Mansion Tax: Enacted in 2004, by the NJ State Legislature – it imposes a 1% fee on buyers in transfers of residential real estate if the consideration (price paid) as stated in the Deed is in excess of $1 million. The mansion tax is imposed on the buyer, but parties are free to negotiate to have the seller pay all or a portion of the amount owed. The tax applies to single family homes, townhomes, condos and co-ops.
Note also that some costs are incurred prior to closing, but will still need to be considered in your overall closing costs equation. The cost of your inspections is a prime example. Your inspections should include a general home inspection, wood destroying insect inspection, radon test, and tank sweep for underground oil storage tanks, at a minimum. Additional inspections (asbestos, mold, septic, chimney, etc.) will obviously add to that cost. The amount you can expect to pay for the four main parts of your inspection is $800-$1200.
Seller, of course, has its own costs to take care of that you don’t have to worry too much about, but just so you are aware, here’s a high level snapshot: Seller pays its pro rata share of any property taxes, municipal utilities and condo or homeowner association dues (if applicable), as well as the realtors’ commissions, which will typically be the seller’s biggest ticket item (oftentimes, 6% of the sale price), and the NJ realty transfer fee, which is a tax imposed on the seller whenever a piece real estate is sold in the state of NJ – the amount of the tax is calculated on a rising scale depending on the sale price.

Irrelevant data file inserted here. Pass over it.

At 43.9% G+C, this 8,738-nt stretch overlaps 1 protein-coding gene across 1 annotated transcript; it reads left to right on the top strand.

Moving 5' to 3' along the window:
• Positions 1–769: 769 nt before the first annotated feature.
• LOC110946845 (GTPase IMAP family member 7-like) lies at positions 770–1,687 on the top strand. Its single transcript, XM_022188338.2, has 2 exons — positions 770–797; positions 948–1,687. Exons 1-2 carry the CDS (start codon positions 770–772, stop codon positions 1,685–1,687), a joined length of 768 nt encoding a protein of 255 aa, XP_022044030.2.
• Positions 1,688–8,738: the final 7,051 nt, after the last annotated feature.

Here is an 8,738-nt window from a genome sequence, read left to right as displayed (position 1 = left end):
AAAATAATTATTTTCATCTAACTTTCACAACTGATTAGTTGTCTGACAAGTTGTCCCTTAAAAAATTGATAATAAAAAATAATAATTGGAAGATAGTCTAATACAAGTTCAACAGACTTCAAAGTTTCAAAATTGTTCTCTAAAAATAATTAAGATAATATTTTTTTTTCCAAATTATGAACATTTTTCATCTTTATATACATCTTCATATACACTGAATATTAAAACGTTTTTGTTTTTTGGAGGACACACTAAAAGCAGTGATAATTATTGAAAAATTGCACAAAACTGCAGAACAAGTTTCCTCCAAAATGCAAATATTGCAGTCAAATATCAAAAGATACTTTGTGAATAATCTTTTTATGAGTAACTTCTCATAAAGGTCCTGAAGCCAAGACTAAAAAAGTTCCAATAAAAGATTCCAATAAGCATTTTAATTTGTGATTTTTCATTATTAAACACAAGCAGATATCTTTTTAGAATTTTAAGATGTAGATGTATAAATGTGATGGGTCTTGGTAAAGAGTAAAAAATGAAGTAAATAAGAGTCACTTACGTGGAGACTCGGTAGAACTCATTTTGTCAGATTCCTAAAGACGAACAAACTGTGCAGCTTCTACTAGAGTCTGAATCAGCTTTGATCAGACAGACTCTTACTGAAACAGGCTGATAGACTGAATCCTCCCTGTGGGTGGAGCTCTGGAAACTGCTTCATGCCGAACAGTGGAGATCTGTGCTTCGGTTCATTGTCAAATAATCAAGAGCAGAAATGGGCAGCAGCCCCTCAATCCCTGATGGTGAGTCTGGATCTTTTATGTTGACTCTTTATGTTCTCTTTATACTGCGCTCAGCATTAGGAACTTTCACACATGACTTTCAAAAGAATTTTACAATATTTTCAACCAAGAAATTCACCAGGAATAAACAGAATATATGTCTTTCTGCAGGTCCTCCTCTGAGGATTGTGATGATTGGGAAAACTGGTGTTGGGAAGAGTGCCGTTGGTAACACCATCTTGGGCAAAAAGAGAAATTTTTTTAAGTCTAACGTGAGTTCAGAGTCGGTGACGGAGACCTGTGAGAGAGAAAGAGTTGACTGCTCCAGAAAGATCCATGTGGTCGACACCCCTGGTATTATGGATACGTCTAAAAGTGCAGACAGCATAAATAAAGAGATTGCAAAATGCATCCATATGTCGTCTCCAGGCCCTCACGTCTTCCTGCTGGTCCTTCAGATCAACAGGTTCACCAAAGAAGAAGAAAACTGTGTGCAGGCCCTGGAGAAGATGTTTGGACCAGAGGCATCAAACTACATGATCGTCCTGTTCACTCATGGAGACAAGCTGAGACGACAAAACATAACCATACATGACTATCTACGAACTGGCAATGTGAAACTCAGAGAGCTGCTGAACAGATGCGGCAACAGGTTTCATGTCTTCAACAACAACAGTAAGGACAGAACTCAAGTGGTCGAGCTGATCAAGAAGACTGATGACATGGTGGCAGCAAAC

The Loan Estimate you received from your lender will be a good starting point to identify how much you can expect to pay in closing costs – remember that as the name entails, it’s just an estimate. You can also ask your attorney to request a separate estimate from the title company, which will outline pretty accurately what your title costs will be.
Sometimes a credit as between you and the seller is negotiated. A credit for inspection-related repairs and requests is a common one. Lenders may offer some closing credits, as well. Any credits you receive are applied against and can reduce the total amount of your closing costs.
Costs will continue to become clearer as the process moves forward, so remain patient. In the meantime, you can use the baseline estimate of 2-3% of your purchase price as a starting point, along with the Loan Estimate from your lender, which, by the way, can’t be too far off from your final closing cost figures (as mandated by federal regulations), the title cost estimate, known amounts that need to be paid to service providers (appraiser, inspector, surveyor, lawyer, etc.), and the representative samples provided below.
Final costs to the last dollar and cent will usually not be revealed until you receive your final CD, which can be at the tail end of the transaction, just days prior to your closing date.
The table below provides a representative sampling of closing costs across four different transactions and price points (using real world estimates rounded to the nearest dollar for ease of reference). It is important to remember that closing costs are tied to the specifics of each individual transaction and not every type of cost can be accounted for in every transaction.